We also know that the prophets have said that Satan cannot take one sparrow, or one finch, out of our nest unless we permit it.3
Paul warned Timothy and warns us. (Notice how perfectly this warning describes what is going on around us now.)
This know also, that in the last days perilous times shall come.
For men shall be lovers of their own selves, covetous, boasters, proud, blasphemers, disobedient to parents [let me repeat that—“disobedient to parents,”], unthankful, unholy,
Without natural affection [let me repeat that—“without natural affection”], trucebreakers, false accusers, incontinent, fierce, despisers of those that are good,
Traitors, heady, highminded, lovers of pleasures more than lovers of God;
Having a form of godliness, but denying the power thereof: from such turn away.
For of this sort are they which creep into houses, and lead captive silly women laden with sins, led away with divers lusts,
Ever learning, and never able to come to the knowledge of the truth. [2 Timothy 3:1–7]
These verses serve as a warning, showing us the patterns to avoid. We must be ever watchful and diligent.
But Paul also gave us the key to our protection. Speaking in the same chapter, he identified healing power in this small phrase: “From a child thou hast known the holy scriptures, which are able to make thee wise unto salvation through faith which is in Christ Jesus” (2 Timothy 3:15).
In 2 Nephi we are warned:
Therefore, wo be unto him that is at ease in Zion!
Wo be unto him that crieth: All is well!
Yea, wo be unto him that hearkeneth unto the precepts of men, and denieth the power of God, and the gift of the Holy Ghost!
Yea, wo be unto him that saith: We have received, and we need no more! [2 Nephi 28:24–27]
Moroni spoke of the wickedness of the secret combinations and the wicked men to come among us. He warned us that they would be with us in our day and said:
When ye shall see these things come among you that ye [should] awake to a sense of your awful situation. . . .
Wherefore, I, Moroni, am commanded to write these things that evil may be done away, and that the time may come that Satan may have no power upon the hearts of the children of men, but that they may be persuaded to do good continually, that they may come unto the fountain of all righteousness and be saved. [Ether 8:24, 26]
Do we need any more evidence to understand that we are at war with the adversary? The revelations teach us how to win this spiritual war:
And again, I will give unto you a pattern in all things, that ye may not be deceived; for Satan is abroad in the land, and he goeth forth deceiving the nations—
Wherefore he that prayeth, whose spirit is contrite, the same is accepted of me if he obey mine ordinances. [D&C 52:14–15]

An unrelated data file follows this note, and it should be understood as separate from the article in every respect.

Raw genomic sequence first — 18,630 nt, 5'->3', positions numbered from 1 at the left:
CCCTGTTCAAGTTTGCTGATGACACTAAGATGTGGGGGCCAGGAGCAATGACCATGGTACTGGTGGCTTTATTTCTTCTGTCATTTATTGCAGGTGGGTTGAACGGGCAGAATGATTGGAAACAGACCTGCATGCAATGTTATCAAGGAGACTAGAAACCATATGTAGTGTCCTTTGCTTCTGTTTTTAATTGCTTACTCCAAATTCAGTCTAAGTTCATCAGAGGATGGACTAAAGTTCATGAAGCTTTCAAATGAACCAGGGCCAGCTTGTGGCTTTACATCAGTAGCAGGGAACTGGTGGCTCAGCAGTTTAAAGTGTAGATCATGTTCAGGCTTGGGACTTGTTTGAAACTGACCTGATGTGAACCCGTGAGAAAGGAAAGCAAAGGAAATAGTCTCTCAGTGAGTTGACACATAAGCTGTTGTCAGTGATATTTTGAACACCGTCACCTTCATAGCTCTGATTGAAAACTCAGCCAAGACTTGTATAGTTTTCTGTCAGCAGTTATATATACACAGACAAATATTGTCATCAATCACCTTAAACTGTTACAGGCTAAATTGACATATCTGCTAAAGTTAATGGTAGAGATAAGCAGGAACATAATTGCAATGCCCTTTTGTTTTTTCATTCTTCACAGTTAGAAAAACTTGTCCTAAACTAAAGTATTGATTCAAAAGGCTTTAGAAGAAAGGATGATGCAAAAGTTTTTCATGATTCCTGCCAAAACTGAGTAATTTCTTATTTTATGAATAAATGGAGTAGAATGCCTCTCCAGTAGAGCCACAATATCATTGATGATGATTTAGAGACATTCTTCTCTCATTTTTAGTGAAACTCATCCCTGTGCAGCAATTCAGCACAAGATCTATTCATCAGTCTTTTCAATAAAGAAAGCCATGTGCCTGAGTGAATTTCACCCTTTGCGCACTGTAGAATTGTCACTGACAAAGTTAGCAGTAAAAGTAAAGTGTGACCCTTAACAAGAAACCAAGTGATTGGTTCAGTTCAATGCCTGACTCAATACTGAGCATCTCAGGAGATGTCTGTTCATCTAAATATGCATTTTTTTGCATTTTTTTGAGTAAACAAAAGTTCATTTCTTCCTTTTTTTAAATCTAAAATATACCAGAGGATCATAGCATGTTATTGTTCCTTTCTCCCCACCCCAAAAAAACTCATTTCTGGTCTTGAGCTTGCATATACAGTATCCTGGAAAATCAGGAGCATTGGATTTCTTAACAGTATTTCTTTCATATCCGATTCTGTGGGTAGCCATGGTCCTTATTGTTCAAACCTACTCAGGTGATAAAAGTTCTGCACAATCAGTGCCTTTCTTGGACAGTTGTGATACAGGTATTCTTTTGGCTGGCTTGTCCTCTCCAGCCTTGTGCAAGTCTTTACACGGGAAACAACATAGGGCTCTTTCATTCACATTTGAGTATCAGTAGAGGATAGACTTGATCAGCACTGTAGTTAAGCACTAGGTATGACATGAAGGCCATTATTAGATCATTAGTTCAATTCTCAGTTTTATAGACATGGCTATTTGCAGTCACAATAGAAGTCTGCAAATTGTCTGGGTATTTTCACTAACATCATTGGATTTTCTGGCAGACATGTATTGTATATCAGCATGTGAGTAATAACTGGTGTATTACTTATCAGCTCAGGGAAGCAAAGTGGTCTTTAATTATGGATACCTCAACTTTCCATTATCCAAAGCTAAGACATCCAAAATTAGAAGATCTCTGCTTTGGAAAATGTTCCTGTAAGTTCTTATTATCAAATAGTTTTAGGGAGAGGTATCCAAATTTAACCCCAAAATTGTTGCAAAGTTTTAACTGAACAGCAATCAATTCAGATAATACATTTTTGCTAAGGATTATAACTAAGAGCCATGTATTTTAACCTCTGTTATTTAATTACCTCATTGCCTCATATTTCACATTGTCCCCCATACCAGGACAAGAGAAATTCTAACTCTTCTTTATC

The Lord called 70 men and sent them forth. He gave them authority to teach and instruct and combat the forces of evil. These Seventies returned, and the New Testament says they marveled “with joy, saying, Lord, even the devils are subject unto us through thy name” (Luke 10:17).
And the Lord replied, “Behold, I give unto you power to tread on serpents and scorpions, and over all the power of the enemy: and nothing shall by any means hurt you” (Luke 10:19).
We have the names of these Seventies who were called at the time of Christ. Stephen, the martyr, was one of the Seventy, and Nicanor, who also died when Stephen was martyred, was a Seventy.4
Much has been done to prepare the Church and its members to resist the forces of evil. We live in a day of revealed direction. I have been witness as a General Authority to changes that were revealed from time to time in order that the Lord might better edify His children.
For example, when I first came into these circles of the Church there were seven Presidents of the Seventy. They were the First Council of Seventy, the seven of them, and other seventies were in stakes. That pattern of organization served its purpose for a time. As the Church began to grow and move abroad, more Quorums of Seventy were required to minister to branches and wards and stakes and missions across the globe. And much has been changed over the years. The seventies in the stake quorums have been discontinued. Instead, there are now eight Quorums of Seventy with 85 General Authority Seventies and 218 Area Seventies assigned to the work. Each of the Seventy has had conferred upon him the apostolic authority.
The role of the Seventy is to instruct and edify the leaders and members of the Church and to build up and strengthen fathers and mothers in their sacred role as parents and leaders in the home. They strengthen the parents, including single mothers who need and deserve the watch-care that they can receive.
The Seventy go where the Twelve, limited by their number, cannot. Seventies are scattered across the world, as they were in the early days of the Church. When you look at the map of the world and where they are, it is dotted with the Seventies who are now serving.
One who holds the office of Apostle, Seventy, patriarch, high priest, or elder carries the consummate priesthood authority held on the earth—the Melchizedek Priesthood or “the priesthood . . . after the holiest order of God” (D&C 84:18).
From the accounts of the Council in Heaven we learn that God is our Father, and we are His children.5 We would do well to always remember Him as our Father. We are instructed to address Him as “our Father which art in heaven” (Matthew 6:9).
Our Father delegates to His priesthood leaders a commanding authority to preach, to teach, to minister, and to bless.
Joseph Smith taught that “wicked spirits have their bounds.” Now listen carefully:
Wicked spirits have their bounds, limits, and laws by which they are governed or controlled. . . . It is very evident that they possess a power that none but those who have the Priesthood can control.6